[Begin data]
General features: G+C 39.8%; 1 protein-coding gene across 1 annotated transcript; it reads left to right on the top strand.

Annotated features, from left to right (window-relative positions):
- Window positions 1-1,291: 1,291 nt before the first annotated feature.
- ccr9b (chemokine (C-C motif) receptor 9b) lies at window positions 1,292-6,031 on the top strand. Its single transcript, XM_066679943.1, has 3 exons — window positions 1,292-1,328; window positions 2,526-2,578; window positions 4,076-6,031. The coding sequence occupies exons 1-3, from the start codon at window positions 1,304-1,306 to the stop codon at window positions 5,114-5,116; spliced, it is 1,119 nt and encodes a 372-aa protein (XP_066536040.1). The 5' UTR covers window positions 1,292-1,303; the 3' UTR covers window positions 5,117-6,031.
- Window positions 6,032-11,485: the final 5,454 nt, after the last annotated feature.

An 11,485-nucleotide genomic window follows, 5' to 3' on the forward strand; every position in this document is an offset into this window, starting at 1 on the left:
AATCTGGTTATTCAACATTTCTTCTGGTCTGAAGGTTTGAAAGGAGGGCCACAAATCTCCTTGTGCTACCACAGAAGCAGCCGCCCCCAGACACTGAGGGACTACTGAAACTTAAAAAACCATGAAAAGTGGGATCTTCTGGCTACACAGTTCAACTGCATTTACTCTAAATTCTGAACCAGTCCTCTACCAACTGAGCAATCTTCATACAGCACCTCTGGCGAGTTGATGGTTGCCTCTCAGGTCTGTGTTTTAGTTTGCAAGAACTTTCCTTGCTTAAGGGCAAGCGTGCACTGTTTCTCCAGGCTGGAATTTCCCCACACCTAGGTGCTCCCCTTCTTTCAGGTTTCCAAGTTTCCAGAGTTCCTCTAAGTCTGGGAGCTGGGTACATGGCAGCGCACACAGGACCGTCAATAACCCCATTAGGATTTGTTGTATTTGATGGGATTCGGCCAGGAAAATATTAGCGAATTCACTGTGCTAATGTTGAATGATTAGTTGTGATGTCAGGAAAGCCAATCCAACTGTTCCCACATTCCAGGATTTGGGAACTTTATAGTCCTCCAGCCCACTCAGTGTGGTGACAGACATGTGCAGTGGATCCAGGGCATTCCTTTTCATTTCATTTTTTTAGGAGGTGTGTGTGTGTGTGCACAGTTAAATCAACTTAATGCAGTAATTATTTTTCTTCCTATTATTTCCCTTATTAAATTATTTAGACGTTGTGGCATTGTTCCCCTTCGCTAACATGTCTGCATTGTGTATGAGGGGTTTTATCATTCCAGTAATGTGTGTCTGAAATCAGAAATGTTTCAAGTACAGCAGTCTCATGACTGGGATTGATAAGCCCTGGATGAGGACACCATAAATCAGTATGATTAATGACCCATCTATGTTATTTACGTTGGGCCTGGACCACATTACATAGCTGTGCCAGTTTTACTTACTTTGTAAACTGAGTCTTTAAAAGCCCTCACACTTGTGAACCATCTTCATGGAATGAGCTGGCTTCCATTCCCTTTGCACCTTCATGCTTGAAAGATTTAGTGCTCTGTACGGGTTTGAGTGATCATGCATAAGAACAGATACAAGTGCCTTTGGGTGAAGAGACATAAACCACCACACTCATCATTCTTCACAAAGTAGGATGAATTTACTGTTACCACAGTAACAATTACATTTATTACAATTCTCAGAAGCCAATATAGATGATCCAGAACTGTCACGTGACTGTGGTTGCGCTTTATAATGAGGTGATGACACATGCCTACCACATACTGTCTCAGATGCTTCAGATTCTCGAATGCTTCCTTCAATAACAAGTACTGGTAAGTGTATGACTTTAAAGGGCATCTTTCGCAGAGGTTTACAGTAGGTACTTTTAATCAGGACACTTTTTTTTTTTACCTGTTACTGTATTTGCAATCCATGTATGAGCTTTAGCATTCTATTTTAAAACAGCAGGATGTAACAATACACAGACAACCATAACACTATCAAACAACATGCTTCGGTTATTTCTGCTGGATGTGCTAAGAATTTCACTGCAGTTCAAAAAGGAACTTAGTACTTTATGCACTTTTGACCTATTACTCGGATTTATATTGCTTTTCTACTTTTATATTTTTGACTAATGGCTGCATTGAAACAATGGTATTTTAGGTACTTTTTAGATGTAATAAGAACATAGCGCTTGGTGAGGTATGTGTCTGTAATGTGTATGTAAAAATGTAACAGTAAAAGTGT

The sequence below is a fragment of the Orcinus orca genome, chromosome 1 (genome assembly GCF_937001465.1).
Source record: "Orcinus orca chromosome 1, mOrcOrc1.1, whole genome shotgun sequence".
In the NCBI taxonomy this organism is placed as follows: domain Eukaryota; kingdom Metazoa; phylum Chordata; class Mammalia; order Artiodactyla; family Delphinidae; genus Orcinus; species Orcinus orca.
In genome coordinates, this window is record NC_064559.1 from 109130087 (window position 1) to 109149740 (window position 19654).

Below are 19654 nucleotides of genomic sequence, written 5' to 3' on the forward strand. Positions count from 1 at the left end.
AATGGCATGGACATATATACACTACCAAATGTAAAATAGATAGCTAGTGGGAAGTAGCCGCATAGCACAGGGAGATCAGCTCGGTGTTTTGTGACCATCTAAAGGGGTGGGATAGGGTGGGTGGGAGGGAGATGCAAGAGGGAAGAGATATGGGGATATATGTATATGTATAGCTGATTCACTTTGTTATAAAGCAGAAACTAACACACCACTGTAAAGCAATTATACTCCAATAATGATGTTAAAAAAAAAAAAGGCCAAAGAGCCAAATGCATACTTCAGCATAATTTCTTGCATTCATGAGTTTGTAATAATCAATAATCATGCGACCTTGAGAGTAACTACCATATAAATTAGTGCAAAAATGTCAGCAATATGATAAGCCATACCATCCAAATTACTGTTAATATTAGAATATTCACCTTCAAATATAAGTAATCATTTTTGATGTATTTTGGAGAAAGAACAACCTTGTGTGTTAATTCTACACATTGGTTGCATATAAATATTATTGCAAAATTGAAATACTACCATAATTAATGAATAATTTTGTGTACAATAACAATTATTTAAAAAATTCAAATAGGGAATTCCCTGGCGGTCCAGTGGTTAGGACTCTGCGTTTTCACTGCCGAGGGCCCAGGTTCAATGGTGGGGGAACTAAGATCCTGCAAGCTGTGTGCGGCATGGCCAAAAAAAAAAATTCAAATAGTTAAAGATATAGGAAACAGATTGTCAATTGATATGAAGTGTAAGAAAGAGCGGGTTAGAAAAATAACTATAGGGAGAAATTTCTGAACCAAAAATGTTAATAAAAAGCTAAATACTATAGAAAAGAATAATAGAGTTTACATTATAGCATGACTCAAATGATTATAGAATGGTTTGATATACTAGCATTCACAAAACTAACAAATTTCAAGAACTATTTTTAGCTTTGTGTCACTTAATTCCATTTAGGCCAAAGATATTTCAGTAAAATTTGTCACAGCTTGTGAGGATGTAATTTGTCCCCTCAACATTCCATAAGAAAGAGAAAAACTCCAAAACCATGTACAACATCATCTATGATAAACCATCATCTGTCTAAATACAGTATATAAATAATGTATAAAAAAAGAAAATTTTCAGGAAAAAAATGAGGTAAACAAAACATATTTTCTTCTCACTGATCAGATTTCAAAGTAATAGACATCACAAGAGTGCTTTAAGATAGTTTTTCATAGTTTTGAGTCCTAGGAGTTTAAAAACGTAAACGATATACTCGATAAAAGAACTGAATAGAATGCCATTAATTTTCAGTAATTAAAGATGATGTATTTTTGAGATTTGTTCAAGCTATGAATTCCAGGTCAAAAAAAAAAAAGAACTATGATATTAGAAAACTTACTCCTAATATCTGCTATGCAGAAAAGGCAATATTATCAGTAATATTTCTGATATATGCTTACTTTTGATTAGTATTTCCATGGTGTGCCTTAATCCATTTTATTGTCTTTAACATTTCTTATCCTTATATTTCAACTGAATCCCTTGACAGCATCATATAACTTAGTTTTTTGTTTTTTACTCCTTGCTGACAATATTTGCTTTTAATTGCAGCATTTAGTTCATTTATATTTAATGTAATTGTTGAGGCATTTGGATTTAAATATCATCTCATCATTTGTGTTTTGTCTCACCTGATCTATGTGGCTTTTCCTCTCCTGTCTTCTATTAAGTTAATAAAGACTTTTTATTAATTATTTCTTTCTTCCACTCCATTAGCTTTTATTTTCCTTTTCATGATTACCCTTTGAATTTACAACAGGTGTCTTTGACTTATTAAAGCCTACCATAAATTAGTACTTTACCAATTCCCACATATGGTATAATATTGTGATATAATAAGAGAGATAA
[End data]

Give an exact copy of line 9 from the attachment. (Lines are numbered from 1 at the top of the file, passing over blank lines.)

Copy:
Source record: "Orcinus orca chromosome 1, mOrcOrc1.1, whole genome shotgun sequence".